Selling cars has been General Motors’ (GM) core business for more than a century. Despite its innovations in autonomous driving and electric vehicles, GM is still a mainstream automobile manufacturer.
Headwinds facing General Motors
During the company’s global business conference on October 1, General Motors’ CEO, Mary T. Barra, outlined four headwinds facing the company’s core business:
- Slowdown in China: China’s passenger car sales fell 3.39% year-over-year (or YoY) in August, as shown in the graph above. August marks the third consecutive month where China’s passenger car sales have registered a year-over-year decline. In the first eight months of 2015, passenger car sales have risen at a dismal 2.5% as compared to the corresponding period last year. China is a key market for General Motors. Last year, GM sold 3.5 million vehicles in China as compared to 3.4 million units in North America. The slowdown in Chinese vehicle sales remains a significant challenge for GM. Volkswagen (VLKAY) holds the leadership position in China in terms of market share.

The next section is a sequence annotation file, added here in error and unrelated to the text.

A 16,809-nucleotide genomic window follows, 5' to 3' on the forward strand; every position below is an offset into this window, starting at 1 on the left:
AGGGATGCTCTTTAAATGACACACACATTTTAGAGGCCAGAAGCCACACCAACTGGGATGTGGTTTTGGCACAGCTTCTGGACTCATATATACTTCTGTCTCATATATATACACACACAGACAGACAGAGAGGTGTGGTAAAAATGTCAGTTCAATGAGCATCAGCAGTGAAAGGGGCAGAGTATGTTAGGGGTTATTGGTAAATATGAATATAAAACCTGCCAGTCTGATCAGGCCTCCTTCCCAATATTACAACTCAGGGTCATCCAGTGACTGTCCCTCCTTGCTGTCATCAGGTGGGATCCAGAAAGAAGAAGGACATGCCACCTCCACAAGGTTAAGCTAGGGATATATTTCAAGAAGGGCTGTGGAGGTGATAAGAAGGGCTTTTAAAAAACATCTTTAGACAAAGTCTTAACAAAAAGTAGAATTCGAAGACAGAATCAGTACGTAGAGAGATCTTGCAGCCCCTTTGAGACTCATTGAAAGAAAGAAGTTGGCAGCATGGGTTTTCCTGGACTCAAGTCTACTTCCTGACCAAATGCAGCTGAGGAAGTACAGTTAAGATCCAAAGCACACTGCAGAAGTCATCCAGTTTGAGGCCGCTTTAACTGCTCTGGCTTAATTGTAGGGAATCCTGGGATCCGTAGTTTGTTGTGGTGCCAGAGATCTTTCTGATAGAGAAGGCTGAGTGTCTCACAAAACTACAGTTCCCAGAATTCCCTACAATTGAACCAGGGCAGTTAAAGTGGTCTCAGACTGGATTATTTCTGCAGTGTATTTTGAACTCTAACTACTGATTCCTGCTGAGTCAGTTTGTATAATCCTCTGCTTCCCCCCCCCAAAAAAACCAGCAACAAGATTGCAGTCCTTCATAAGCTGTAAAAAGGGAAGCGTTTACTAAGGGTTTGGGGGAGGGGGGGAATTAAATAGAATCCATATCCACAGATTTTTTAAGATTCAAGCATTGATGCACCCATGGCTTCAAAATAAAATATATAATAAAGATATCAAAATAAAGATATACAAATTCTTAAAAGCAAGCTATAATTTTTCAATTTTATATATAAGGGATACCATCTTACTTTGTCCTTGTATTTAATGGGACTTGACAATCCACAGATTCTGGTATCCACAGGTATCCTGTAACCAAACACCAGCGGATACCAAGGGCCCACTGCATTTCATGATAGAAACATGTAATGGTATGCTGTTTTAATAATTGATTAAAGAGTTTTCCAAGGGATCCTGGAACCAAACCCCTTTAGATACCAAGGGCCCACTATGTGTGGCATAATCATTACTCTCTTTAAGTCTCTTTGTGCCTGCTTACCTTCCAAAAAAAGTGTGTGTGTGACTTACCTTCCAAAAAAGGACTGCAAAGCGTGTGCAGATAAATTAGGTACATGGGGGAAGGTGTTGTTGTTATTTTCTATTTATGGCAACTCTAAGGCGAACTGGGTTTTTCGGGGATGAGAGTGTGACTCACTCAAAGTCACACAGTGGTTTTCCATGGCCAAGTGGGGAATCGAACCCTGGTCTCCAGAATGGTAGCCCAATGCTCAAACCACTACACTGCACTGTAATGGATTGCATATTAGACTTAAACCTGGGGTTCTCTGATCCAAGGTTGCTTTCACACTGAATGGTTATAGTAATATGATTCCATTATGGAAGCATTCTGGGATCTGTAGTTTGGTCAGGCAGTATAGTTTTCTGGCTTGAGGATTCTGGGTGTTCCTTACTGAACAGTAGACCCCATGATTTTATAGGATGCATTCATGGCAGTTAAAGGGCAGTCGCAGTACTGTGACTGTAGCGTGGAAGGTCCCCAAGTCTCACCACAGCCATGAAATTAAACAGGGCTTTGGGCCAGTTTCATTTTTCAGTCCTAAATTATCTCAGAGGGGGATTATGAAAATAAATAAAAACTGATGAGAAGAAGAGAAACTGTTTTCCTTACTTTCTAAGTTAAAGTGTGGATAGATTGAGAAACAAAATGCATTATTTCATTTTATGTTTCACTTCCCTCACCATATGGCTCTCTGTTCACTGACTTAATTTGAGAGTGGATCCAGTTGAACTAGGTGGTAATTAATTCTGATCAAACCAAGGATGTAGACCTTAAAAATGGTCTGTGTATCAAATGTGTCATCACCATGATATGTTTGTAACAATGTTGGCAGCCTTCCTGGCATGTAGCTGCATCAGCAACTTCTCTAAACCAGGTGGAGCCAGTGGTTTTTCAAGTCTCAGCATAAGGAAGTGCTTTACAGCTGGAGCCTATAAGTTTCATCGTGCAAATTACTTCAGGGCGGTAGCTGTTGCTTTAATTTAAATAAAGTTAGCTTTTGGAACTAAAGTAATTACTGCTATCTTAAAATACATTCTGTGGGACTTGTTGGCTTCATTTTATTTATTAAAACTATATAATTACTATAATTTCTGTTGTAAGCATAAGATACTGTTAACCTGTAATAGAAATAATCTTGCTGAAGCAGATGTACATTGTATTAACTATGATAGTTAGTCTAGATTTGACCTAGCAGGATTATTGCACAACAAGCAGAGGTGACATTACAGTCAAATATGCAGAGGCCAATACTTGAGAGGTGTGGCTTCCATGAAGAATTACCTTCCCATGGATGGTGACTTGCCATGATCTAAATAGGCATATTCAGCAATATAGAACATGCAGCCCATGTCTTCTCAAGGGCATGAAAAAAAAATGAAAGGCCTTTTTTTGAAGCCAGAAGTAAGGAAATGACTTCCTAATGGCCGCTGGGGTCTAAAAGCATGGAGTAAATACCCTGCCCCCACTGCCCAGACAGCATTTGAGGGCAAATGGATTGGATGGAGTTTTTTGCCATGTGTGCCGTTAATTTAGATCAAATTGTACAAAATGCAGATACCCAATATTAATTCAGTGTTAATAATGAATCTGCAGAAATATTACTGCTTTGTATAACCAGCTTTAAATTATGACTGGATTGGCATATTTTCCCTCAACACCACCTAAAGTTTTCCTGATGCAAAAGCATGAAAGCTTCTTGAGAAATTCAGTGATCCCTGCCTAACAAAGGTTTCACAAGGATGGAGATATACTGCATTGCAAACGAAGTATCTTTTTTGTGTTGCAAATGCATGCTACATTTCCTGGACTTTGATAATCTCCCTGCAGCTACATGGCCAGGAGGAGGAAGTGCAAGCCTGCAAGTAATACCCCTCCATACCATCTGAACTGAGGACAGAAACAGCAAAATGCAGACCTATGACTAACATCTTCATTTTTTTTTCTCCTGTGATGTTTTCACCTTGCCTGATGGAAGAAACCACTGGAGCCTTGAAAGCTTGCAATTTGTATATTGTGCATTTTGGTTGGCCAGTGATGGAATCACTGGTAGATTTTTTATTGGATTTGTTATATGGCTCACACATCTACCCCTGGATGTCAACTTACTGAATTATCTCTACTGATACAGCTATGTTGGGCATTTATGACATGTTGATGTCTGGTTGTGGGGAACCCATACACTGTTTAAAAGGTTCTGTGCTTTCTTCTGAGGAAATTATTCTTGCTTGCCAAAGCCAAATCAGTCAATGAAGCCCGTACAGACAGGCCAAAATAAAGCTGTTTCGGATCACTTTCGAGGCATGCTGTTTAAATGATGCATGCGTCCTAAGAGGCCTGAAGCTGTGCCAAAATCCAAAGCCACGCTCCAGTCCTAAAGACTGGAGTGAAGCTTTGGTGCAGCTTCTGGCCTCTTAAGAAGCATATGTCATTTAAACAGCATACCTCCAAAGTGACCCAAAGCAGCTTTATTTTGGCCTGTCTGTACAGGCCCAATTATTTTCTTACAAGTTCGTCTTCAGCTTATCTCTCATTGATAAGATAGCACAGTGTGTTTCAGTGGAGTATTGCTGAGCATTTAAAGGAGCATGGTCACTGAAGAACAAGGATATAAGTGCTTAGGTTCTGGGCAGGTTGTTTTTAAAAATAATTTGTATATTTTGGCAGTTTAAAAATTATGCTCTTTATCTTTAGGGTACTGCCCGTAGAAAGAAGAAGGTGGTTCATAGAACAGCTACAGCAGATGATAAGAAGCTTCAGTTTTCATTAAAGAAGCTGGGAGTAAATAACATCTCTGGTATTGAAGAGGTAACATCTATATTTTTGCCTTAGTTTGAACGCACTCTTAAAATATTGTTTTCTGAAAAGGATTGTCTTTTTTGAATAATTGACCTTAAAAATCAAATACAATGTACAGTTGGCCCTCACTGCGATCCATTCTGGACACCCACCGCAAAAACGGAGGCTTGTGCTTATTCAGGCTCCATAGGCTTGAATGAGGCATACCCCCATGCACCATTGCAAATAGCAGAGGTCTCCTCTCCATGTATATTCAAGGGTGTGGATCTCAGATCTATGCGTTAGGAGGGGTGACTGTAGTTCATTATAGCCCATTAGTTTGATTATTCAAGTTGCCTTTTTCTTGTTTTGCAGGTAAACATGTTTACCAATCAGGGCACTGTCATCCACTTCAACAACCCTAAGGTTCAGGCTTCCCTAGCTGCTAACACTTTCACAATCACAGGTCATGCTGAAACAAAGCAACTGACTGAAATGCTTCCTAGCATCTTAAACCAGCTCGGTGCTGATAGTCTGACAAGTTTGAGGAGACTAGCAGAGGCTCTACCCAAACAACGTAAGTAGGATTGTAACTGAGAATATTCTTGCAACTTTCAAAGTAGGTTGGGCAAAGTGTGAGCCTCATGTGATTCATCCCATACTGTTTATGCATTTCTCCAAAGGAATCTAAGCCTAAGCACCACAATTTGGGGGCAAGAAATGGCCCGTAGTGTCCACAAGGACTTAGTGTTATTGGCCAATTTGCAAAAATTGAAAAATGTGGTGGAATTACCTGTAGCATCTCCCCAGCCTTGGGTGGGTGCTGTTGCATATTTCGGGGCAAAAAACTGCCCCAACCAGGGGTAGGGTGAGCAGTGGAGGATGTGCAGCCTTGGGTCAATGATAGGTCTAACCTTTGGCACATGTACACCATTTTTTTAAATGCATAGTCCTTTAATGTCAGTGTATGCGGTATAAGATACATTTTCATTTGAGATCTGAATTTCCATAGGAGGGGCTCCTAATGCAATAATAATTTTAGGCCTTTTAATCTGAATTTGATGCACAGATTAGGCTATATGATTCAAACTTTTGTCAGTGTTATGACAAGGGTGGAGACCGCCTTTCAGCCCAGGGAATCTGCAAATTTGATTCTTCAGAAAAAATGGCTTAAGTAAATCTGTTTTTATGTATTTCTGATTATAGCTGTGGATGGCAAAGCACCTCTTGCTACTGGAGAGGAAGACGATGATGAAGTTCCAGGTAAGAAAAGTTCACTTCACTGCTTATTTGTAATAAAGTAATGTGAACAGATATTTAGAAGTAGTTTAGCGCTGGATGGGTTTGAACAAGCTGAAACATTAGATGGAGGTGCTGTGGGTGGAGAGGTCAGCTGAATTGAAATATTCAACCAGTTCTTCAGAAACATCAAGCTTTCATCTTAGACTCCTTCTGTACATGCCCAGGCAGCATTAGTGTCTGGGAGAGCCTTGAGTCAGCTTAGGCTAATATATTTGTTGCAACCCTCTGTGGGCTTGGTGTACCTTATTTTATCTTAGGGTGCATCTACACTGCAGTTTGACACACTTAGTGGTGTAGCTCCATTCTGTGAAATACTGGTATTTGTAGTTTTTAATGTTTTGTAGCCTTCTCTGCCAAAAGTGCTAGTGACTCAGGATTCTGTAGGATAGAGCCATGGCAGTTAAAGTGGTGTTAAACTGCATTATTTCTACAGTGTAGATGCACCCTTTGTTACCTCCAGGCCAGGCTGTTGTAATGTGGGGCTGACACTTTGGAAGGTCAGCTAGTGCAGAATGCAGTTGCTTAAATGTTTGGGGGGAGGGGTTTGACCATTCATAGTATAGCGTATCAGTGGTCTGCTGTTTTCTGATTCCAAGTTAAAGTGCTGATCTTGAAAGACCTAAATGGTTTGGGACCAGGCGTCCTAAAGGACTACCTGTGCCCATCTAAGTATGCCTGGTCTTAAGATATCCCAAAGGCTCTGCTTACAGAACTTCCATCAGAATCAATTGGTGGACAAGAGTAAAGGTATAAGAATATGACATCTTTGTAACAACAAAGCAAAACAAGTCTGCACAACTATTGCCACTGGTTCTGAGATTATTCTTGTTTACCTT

- Challenges in South America: General Motors’ South American operations posted a negative adjusted EBIT (earnings before interest and taxes) of $0.1 billion in 2Q15. Ford’s (F) South American operations have also posted losses for the last several quarters. Vehicle sales in Brazil (EWZ)—the biggest market in South America—have slowed down. Fiat Chrysler (FCAU) is the market leader in South America.
- Increased competition in the US: The US is currently the most attractive market for automakers. This has led to increased industry rivalry as automobile companies try to improve their revenue share from the world’s most profitable market.
- Weak brands: General Motors does not enjoy the same brand recognition as it did two decades ago.
In the next part, we’ll discuss what GM is doing to address these challenges, especially in China.